The Garden City recovers from adversity to build a bold future
The largest city in the South Island is also the country’s third most populous, and its position a third of the way down the east coast makes it a convenient gateway to the rest of the island. Nestled east of the Canterbury Plains, it has its own satellite harbour town, Lyttleton, just across the Port Hills, where cruise liners deliver their sightseeing passengers. Ravaged by two major earthquakes in 2010 and 2011, the city is in recovery mode, with the rebuilding of the CBD and affected suburbs continuing apace. Many heritage buildings were lost, yet there’s a lot of excitement about the future look and vibe of the city centre, which is already buzzing with new bars, restaurants, shops and civic spaces. Located just an hour east of Mt Hutt ski resort, the city is also a major transit point for skiers and snowboarders looking for perfect conditions. Meanwhile, great trout- and salmon-fishing spots abound at any number of lakes and rivers within easy reach.
Things to do
Spend a bundle at Re:START opens in new window, an innovative shopping district that redefines “can-do attitude”. A mall constructed out of steel shipping containers after the earthquakes, it’s home to over 50 businesses and is situated on the block bordered by Oxford Terrace and Cashel, Colombo and Lichfield Streets, 80% of which was destroyed in the disaster.
House of cardboard
Cathedral Square gives visitors poignant insight into the damage inflicted by the earthquake, with the Anglican cathedral that gives the square its name a mere shell of its former self. As a counterpoint, visit the innovative Cardboard Cathedral opens in new window, constructed as a temporary replacement.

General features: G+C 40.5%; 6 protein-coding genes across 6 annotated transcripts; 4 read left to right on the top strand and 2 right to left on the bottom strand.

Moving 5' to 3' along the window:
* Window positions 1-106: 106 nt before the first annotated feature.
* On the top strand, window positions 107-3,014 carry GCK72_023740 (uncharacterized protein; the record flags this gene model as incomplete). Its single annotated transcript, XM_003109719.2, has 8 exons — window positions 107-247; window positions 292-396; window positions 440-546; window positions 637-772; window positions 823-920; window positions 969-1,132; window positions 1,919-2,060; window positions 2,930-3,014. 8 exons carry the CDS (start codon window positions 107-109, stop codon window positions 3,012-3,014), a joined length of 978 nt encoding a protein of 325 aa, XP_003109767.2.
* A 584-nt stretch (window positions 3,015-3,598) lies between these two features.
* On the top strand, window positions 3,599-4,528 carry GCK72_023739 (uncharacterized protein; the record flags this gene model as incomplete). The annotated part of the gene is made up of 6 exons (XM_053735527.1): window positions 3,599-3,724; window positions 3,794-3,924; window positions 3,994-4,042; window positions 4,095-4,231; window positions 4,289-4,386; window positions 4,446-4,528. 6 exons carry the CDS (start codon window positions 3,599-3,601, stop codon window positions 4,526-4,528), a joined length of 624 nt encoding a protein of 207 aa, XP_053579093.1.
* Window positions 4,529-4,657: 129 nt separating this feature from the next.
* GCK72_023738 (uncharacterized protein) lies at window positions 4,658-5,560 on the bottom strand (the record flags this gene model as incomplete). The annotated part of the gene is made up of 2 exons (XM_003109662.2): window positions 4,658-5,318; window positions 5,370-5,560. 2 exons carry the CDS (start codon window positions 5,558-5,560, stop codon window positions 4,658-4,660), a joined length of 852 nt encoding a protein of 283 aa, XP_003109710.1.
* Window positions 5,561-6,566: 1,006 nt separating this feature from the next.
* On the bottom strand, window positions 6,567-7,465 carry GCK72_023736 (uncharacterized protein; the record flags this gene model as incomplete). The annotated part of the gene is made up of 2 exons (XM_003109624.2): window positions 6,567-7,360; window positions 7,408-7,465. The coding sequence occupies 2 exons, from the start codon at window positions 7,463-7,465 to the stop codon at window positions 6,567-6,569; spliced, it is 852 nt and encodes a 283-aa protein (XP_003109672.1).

Visit the Antarctic without leaving Christchurch by exploring the International Antarctic Centre opens in new window, featuring a visitor centre known as The Antarctic Attraction that boasts wild little blue penguins on the road to recovery.
Just 84km east of Christchurch on Banks Peninsula, Akaroa opens in new window is an English and French settlement bursting at the seams with colonial and Maori history. A popular resort in summer, it offers swimming with dolphin tours that are a major drawcard.
Snow much fun
An hour inland from the CBD is Mt Hutt opens in new window with its 365ha of slopes for snow bunnies of all ages and abilities. The season generally begins in mid-June and runs for several months. A daily shuttle service operates between Methven and Christchurch.
Travel time 15-20 minutes
Taxi Approx NZD $45-65
Super Shuttle from NZD $24
Metro bus 29 NZD $8 (adult), NZD $5 (child)Back to top
When to go
Christchurch’s temperate climate means moderate rainfall and lots of sunshine, even in winter, when temperatures often fall below 0°C. The winter months fall at mid-year and snowfalls occur occasionally, though heavy frosts are more common. Summer begins round Christmas and sees mild, warm conditions, with temperatures sometimes soaring into the 30s and beyond.
The city no longer hosts the annual Ellerslie Flower Show but still abounds with entertainment and cultural activities. For 21 years, the World Buskers Festival has delighted, amused and bewildered people in mid to late January, taking back the streets as a platform for expression and joviality. New Zealand Cup and Show Week in early to mid November is a cornucopia of horse racing, fashion, food and entertainment targeted at locals and visitors alike.Back to top
Two bus companies, Red Bus and Go Bus Christchurch, and a ferry service are jointly marketed as Metro opens in new window, plying a comprehensive range of routes throughout the city and outer reaches. Central Station is at Lichfield and Tuam Sts. The ferry connects Lyttleton to Diamond Harbour. Christchurch Tramway plies a one-way circuit around the CBD, primarily for tourists. Beyond that, cycling is a great option for getting around a predominantly flat city.Back to top